Late last year a man in St. Charles County, Missouri was arrested and charged with recklessly and knowingly exposing someone to HIV. The act of exposure was not unprotected sex; instead, it happened when the man, Willie Bishop, bit an officer attempting to take him into custody on outstanding warrants. For reasons passing understanding, Missouri’s outdated law on HIV-exposure makes biting a felony, this despite the fact that the Centers for Disease Control says there is almost no risk of HIV transmission via biting.
The state’s law HIV exposure laws have come under fire by advocates who say they represent an unscientific and fear-based attack on those living with the virus. Last year at least five criminal cases were brought against people in Missouri for HIV exposure. These cases, including the one brought against Bishop, demonstrate how ignorance with regard to actual risks of HIV transmission is hard to fight, especially when it is codified into law. In Missouri, the punishment can be so severe that it’s possible to be sentenced to life in prison if you infect others without their knowledge.
Missouri passed the first version of its HIV criminal law in 1988. But unlike other states with similar laws, which criminalize only sexual behavior without disclosure of an HIV-positive status, Missouri’s law outlines a series of behaviors which the state identifies as reckless exposure. These include:
- Through contact with blood, semen or vaginal secretions in the course of oral, anal or vaginal sexual intercourse; or
- By the sharing of needles; or
- By biting another person or purposely acting in any other manner which causes the HIV-infected person’s semen, vaginal secretions, or blood to come into contact with the mucous membranes or non-intact skin of another person.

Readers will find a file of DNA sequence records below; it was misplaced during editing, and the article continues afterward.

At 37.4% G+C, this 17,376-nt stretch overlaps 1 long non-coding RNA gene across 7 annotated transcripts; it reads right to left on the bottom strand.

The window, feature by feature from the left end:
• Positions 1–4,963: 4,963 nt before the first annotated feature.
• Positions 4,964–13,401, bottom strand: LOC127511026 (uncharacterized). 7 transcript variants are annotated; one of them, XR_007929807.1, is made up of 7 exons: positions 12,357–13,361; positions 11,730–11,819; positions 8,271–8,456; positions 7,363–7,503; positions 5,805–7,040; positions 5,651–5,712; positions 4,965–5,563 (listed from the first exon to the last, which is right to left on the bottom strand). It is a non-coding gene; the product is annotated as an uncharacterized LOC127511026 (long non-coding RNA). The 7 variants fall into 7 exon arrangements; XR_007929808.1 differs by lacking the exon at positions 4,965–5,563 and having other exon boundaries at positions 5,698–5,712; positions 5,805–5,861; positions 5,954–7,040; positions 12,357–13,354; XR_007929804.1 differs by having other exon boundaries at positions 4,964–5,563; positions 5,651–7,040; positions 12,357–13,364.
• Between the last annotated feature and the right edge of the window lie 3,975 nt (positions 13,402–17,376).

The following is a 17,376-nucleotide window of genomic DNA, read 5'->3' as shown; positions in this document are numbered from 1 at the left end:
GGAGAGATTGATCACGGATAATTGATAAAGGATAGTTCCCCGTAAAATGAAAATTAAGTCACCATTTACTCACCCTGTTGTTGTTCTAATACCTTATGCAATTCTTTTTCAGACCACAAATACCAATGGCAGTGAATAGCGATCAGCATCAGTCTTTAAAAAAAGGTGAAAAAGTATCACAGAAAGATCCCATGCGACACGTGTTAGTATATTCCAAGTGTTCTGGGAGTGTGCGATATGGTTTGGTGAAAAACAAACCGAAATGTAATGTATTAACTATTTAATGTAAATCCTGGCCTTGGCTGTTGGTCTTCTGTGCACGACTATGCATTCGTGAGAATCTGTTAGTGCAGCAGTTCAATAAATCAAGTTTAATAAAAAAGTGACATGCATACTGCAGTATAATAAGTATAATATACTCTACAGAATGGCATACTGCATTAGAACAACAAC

Missouri law says it is a Class B felony to expose a person to HIV if the defendant knowingly acted in a reckless manner without knowledge and consent through oral, anal or vaginal sex. If the victim becomes infected, the charge is increased to a Class A felony and the use of a condom is not a defense.
Lawmakers felt the urge to go further and, in 1997, amended the law to make it easier to prosecute HIV-positive individuals. The amendment allowed evidence of other sexually transmitted infections to be used as proof of reckless exposure. The law specifies primary or secondary syphilis infections, gonorrhea or chlamydia as evidence that an HIV-positive person has broken the law.
Such discrimination against people with HIV and AIDS is fueled by policies like the one in Missouri that are not based on scientific evidence but instead on old fears. For instance, the Missouri law specifically identifies biting as reckless exposure, though there are questions as to whether this is true. The CDC has documented one and only one case where HIV was supposedly transmitted by biting. That is one case out of one million identified HIV infections. Even this one case is viewed with suspicion given that experts say the case involved a sex worker who bit her client and the man claims that is how be became infected with HIV. The sex worker says that the two had engaged in sexual activity and that’s where the infection came from.
Beyond the law criminalizing HIV exposure, those people in Missouri who are HIV-positive people are asked to sign a document in which they acknowledge their HIV-positive status and specifically admit to understanding the state’s law with regard to HIV exposure. Signing the document is required for patients to be granted access to medical case management and the AIDS Drug Assistance Program. Experts say that prior to signing such a document, a person with HIV should first consult with an attorney. Too many people sign such important legal documents while in a state of shock and may not fully realize what they have agreed to.
If you’ve had a run in with the law and find yourself in need of a St. Louis criminal defense lawyer capable of fighting for your freedom, don’t hesitate to contact our St. Louis criminal law firm today at (314) 863-0500.
Source: “Advocates alarmed by spike in Missouri prosecutions of HIV-positive persons,” by Todd Heywood, published at WashingtonIndependent.com.